In previous blog posts, we told you about three well-known Calvert homeschool students: Pearl S. Buck, William F. Buckley Jr., and President Barack Obama. We’d like to continue this series and tell you about another amazing person who used the Calvert homeschool program as a child.
Sydwell Mouw Flynn, author of Up the Notched-Log Ladder: Aurthur and Edna Among the Dayaks of Borneo, lived with her missionary family in Borneo from 1933 to 1950. They lived in the jungles among the Dayaks, the indigenous people of Borneo.
Ms. Flynn’s memoir tells of her family’s faith, their missionary work, their experiences with the Dayaks, and their escape from Borneo during World War II. She also recounts memories of her schooling as a child:
“I remember those school days with great fondness. The Calvert Course had a strong classical emphasis. For example, in lesson 128 of the third year, the pupil learns about Leonardo da Vinci and his paintings, the Mona Lisa, for art history; writes about Michelangelo or Leonardo for composition; and covers five more pages in “The Gorgon’s Head” from Greek mythology for reading. Our history and geography texts were A Child’s History of the World and A Child’s Geography of the World, both by V.M. Hillyer. I still have these two wonderful books in my library and would recommend them to any parent.“
“We used the Calvert Course from the Calvert School in Baltimore, Maryland. Each year’s course contained 160 daily lessons; 5 daily lessons represented a week’s work, and 20 lessons a month’s work. Each day’s lesson covered arithmetic, history, spelling, penmanship, composition, and reading. On some days, the course also incorporated lessons in geography, astronomy, geology, grammar, nature study, art history, and poetry. (According to lesson 5 of year 3, “The aim of the poetry course is to instill in the pupil a love of poetry, and a desire to read more than the assigned poems.”) It was a comprehensive, well-organized, and challenging course, and it served us well. My brother and I missed half a year of school in early 1942 when we were escaping the Japanese invasion; nonetheless, we both entered our correct grade level when we started school in the United States in September 1942. Of course, this is also a tribute to my mother’s teaching ability.”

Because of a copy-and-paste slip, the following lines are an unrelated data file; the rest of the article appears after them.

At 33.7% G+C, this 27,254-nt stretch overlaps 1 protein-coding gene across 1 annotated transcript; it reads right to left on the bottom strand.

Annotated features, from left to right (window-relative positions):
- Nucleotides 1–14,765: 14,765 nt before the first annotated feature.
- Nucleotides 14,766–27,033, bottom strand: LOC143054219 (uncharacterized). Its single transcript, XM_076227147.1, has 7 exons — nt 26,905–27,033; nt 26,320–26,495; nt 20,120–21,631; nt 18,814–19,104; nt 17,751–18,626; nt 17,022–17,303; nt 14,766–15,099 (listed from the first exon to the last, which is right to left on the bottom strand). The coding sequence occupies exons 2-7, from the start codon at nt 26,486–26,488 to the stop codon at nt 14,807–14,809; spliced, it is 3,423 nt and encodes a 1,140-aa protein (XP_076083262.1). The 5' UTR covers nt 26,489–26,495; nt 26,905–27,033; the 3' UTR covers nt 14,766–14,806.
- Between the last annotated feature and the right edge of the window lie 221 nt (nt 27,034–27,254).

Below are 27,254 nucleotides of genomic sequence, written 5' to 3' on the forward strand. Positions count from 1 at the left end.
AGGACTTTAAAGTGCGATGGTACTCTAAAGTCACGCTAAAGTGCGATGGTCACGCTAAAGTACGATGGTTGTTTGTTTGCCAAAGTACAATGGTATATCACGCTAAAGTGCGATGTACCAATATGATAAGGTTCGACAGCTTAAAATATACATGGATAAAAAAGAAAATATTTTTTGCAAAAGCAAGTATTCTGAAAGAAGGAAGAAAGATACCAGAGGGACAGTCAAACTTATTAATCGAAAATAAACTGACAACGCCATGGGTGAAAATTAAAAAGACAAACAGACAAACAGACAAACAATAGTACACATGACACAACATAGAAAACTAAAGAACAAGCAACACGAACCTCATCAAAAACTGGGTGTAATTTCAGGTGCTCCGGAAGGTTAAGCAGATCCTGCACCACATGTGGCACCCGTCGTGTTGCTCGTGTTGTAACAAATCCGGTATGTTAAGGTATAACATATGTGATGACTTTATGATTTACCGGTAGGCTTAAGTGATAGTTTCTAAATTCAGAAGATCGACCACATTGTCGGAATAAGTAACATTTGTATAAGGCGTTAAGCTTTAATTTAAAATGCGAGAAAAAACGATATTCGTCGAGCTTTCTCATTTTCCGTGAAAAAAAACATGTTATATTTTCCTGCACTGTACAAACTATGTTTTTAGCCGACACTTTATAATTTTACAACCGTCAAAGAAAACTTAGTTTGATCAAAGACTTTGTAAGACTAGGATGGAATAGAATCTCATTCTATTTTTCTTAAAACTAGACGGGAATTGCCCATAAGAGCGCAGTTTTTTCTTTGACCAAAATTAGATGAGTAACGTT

Ms. Flynn graduated from Westmont College in 1956 and went on to teach elementary and secondary school for 17 years. After making a short career change, she returned to teaching at age 53. Inspired by her childhood travels, Ms. Flynn began teaching English as a Second Language. She retired from teaching in 2004 at age 70.
Forty-one years after leaving Borneo, Ms. Flynn returned to visit. “As the daughter of my parents, who are still loved and revered by the Dayaks, I was treated like a dignitary or a princess,” she said. Her return visit inspired her to write Up the Notched-Log Ladder.
*Photo courtesy of Westmont College
For additional information, see the Hoover Institution Archives of the J. Arthur and Edna Mouw Papers.